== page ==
Study: N.H. economy ranks 11th out of 50, with wide variations by region and sector
New Hampshire’s economy is doing pretty well, ranking 11th among the 50 states based on a “dashboard” of 50 key indicators, according to a new report from the New Hampshire Center for Public Policy Studies.
But, the report cautions, that overall ranking disguises vast variations, not just between regions – the southern tier is doing far better than the North Country – but among sectors of the state economy. For example, New Hampshire ranks fourth in terms of cultural and natural resources, but it’s 37th in terms of health indicators.
More troubling, the center said, is the fact that while many of the state’s high-ranking indicators reflect current conditions, many of the low-ranking indicators – deficient bridges, electricity prices, student debt – have implications for the future.
“The way we look at ourselves is really a snapshot in time, right now, and on those indicators which measure that current climate, we’re doing pretty well. We have high homeownership rates, we have high high-school graduation rates, we’ve got a fairly high portion of our population in (the) science and engineering workforce,” said Steve Norton, the nonpartisan think tank’s executive director. “But these are all really indicators that are a function of policies and migration and demographic change that occurred 10, 15, 20, 25 years ago.”
Norton added, “We are still riding the tailwinds that were created by this enormous migratory change and economic acceleration that occurred in New Hampshire. When you look at the ‘future indicators,’ I think we fare much less well.”
The report, released yesterday, builds on a report the center released last September, “From Tailwind to Headwind,” that argued New Hampshire’s economy for three decades benefited from large-scale in-migration, but that even before the recession, fewer and fewer people were moving to the state.
The new report, “New Hampshire’s Economic Climate: Key Indicators,” is meant to provide hard data so policymakers can tailor their efforts to specific subjects and regions.
“If you’re interested in economic development, or whatever your goal is . . . you still have to think about the things that you want to invest in, whether it’s health care or any of these domains,” Norton said.
The center collected the data as part of the Business and Industry Association’s effort to develop a strategic economic plan for New Hampshire. The BIA will release that report Nov. 18, said Adrienne Rupp, vice president of communications.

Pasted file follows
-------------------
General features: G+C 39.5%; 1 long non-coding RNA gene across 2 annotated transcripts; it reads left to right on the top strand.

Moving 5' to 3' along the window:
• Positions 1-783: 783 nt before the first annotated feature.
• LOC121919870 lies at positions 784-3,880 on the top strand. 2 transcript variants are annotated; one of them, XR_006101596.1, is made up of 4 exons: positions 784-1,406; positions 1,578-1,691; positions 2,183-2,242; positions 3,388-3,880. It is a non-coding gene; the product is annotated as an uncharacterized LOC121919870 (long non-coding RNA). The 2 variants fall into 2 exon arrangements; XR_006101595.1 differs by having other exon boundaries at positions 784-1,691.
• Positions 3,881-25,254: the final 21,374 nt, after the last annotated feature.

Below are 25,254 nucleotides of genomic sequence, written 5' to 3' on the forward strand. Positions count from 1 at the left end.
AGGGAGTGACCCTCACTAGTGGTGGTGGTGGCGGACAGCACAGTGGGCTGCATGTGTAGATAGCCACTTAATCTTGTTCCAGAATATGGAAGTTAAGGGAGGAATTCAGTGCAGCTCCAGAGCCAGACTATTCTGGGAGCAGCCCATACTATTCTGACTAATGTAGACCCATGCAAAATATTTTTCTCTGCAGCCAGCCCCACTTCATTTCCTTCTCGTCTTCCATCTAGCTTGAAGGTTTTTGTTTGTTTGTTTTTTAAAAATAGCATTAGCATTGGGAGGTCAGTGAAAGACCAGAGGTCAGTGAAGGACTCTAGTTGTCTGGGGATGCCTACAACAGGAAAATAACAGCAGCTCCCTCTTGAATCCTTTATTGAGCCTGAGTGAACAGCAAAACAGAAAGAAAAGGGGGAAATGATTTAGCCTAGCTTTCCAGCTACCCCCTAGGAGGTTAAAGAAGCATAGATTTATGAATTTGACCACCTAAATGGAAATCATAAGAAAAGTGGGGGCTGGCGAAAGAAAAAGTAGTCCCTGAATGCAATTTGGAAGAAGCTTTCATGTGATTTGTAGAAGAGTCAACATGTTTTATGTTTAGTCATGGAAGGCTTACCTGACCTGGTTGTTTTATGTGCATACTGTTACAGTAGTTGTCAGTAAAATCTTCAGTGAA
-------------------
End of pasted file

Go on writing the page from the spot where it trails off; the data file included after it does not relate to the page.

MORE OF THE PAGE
The center’s indicators break down into nine “domains:” fiscal, education and workforce, regulatory, workforce housing, cultural and natural resources, energy, infrastructure, health and business growth and retention.
Overall, and with each indicator given equal weight, New Hampshire ranks 11th among the 50 states. That’s higher than Vermont (24th) and Maine (38th), though behind Massachusetts (eighth).
But there is wide variation by sector. New Hampshire is fourth in cultural and natural resources, seventh in business growth and retention, 14th in education and workforce, 17th in fiscal, 22nd in regulatory, 27th in infrastructure, 28th in energy, 31st in workforce housing and 37th in health.
The gaps are even more pronounced among the individual indicators, ranging from second in the nation (homeownership rate) to dead last (average student debt per graduate).
Other low-ranking indicators include private health insurance premiums (49th), population growth among 35- to 44-year-olds (48th) and land use restrictions (47th). The state is buoyed by high-ranking indicators such as high school graduation rates (fourth), voter turnout (fourth) and per-capita venture capital investment (eighth).
There’s also considerable variation by region of the state: While 38 percent of the adult population in greater Nashua has a bachelor’s degree or higher, just 14.4 percent do in the Great North Woods. While manufacturing makes up 27.6 percent of the wages paid in the Nashua area, it accounts for a far smaller chunk of the economy elsewhere, as low as 8.2 percent in the Concord area.
“Your economic development plan is likely to be very different depending on which region you’re engaging in,” Norton said.
While in the past New Hampshire’s economy grew almost on autopilot as people moved to the state in large numbers, that trend has faded, and current conditions may demand more introspection and planning, said Daniel Barrick, the center’s deputy director.
“We didn’t really need a strategic economic plan, because people kept coming here,” Barrick said.
Now, he added, “everybody’s kind of getting that feeling, that we need to start thinking strategically if the natural course of events, outside our control, (is) no longer providing that infusion.”
(Ben Leubsdorf can be reached at 369-3307 or firstname.lastname@example.org or on Twitter @BenLeubsdorf.)